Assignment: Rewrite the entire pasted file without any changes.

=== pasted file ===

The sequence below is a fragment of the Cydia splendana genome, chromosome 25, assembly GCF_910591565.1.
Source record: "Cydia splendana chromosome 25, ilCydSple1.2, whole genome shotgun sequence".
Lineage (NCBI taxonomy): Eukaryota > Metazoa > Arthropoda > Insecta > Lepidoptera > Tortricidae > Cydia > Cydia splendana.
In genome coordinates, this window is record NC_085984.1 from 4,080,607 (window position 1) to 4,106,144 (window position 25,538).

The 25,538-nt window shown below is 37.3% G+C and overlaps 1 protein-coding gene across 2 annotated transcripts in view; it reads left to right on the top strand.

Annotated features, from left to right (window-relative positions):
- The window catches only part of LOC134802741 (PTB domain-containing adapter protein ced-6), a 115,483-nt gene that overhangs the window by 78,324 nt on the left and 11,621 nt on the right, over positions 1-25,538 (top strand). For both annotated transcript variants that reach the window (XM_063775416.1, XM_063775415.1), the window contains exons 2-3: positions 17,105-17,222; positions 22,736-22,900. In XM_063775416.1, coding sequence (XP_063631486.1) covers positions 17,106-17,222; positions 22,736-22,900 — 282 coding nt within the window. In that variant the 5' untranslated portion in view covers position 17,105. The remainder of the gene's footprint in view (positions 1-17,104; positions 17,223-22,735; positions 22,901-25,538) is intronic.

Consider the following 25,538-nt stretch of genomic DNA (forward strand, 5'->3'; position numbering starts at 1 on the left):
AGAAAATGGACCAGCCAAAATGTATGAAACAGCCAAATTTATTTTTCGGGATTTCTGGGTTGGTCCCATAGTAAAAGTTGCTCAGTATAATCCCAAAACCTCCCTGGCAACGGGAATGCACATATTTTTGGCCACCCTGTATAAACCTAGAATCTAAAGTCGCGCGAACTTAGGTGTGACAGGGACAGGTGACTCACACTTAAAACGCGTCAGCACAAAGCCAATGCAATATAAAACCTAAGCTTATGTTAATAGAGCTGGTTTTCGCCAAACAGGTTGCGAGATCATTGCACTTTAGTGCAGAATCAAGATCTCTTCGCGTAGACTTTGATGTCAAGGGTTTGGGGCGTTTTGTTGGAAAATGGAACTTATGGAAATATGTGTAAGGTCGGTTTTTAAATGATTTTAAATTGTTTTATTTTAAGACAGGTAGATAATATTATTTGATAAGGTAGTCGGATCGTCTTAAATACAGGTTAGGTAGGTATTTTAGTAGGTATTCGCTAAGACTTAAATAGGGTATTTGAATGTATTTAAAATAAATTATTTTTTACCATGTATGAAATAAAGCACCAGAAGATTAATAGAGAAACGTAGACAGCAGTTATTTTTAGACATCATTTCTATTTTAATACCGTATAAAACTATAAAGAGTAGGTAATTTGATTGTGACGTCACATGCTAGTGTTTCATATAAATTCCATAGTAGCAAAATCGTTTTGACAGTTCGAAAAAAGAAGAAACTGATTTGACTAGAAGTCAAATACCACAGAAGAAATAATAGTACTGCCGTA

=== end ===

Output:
The sequence below is a fragment of the Cydia splendana genome, chromosome 25, assembly GCF_910591565.1.
Source record: "Cydia splendana chromosome 25, ilCydSple1.2, whole genome shotgun sequence".
Lineage (NCBI taxonomy): Eukaryota > Metazoa > Arthropoda > Insecta > Lepidoptera > Tortricidae > Cydia > Cydia splendana.
In genome coordinates, this window is record NC_085984.1 from 4,080,607 (window position 1) to 4,106,144 (window position 25,538).

The 25,538-nt window shown below is 37.3% G+C and overlaps 1 protein-coding gene across 2 annotated transcripts in view; it reads left to right on the top strand.

Annotated features, from left to right (window-relative positions):
- The window catches only part of LOC134802741 (PTB domain-containing adapter protein ced-6), a 115,483-nt gene that overhangs the window by 78,324 nt on the left and 11,621 nt on the right, over positions 1-25,538 (top strand). For both annotated transcript variants that reach the window (XM_063775416.1, XM_063775415.1), the window contains exons 2-3: positions 17,105-17,222; positions 22,736-22,900. In XM_063775416.1, coding sequence (XP_063631486.1) covers positions 17,106-17,222; positions 22,736-22,900 — 282 coding nt within the window. In that variant the 5' untranslated portion in view covers position 17,105. The remainder of the gene's footprint in view (positions 1-17,104; positions 17,223-22,735; positions 22,901-25,538) is intronic.

Consider the following 25,538-nt stretch of genomic DNA (forward strand, 5'->3'; position numbering starts at 1 on the left):
AGAAAATGGACCAGCCAAAATGTATGAAACAGCCAAATTTATTTTTCGGGATTTCTGGGTTGGTCCCATAGTAAAAGTTGCTCAGTATAATCCCAAAACCTCCCTGGCAACGGGAATGCACATATTTTTGGCCACCCTGTATAAACCTAGAATCTAAAGTCGCGCGAACTTAGGTGTGACAGGGACAGGTGACTCACACTTAAAACGCGTCAGCACAAAGCCAATGCAATATAAAACCTAAGCTTATGTTAATAGAGCTGGTTTTCGCCAAACAGGTTGCGAGATCATTGCACTTTAGTGCAGAATCAAGATCTCTTCGCGTAGACTTTGATGTCAAGGGTTTGGGGCGTTTTGTTGGAAAATGGAACTTATGGAAATATGTGTAAGGTCGGTTTTTAAATGATTTTAAATTGTTTTATTTTAAGACAGGTAGATAATATTATTTGATAAGGTAGTCGGATCGTCTTAAATACAGGTTAGGTAGGTATTTTAGTAGGTATTCGCTAAGACTTAAATAGGGTATTTGAATGTATTTAAAATAAATTATTTTTTACCATGTATGAAATAAAGCACCAGAAGATTAATAGAGAAACGTAGACAGCAGTTATTTTTAGACATCATTTCTATTTTAATACCGTATAAAACTATAAAGAGTAGGTAATTTGATTGTGACGTCACATGCTAGTGTTTCATATAAATTCCATAGTAGCAAAATCGTTTTGACAGTTCGAAAAAAGAAGAAACTGATTTGACTAGAAGTCAAATACCACAGAAGAAATAATAGTACTGCCGTA